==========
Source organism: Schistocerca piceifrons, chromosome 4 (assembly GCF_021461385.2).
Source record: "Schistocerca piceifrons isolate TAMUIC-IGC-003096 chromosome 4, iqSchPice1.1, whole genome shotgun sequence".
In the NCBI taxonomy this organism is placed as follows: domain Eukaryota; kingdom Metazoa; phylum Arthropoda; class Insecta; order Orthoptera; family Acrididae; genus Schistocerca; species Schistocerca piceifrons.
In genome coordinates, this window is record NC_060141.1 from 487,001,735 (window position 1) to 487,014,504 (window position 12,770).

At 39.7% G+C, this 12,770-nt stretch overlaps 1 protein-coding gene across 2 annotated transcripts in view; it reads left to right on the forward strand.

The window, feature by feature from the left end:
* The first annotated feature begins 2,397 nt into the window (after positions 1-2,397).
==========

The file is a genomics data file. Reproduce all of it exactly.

Source organism: Schistocerca piceifrons, chromosome 4 (assembly GCF_021461385.2).
Source record: "Schistocerca piceifrons isolate TAMUIC-IGC-003096 chromosome 4, iqSchPice1.1, whole genome shotgun sequence".
In the NCBI taxonomy this organism is placed as follows: domain Eukaryota; kingdom Metazoa; phylum Arthropoda; class Insecta; order Orthoptera; family Acrididae; genus Schistocerca; species Schistocerca piceifrons.
In genome coordinates, this window is record NC_060141.1 from 487,001,735 (window position 1) to 487,014,504 (window position 12,770).

At 39.7% G+C, this 12,770-nt stretch overlaps 1 protein-coding gene across 2 annotated transcripts in view; it reads left to right on the forward strand.

The window, feature by feature from the left end:
* The first annotated feature begins 2,397 nt into the window (after positions 1-2,397).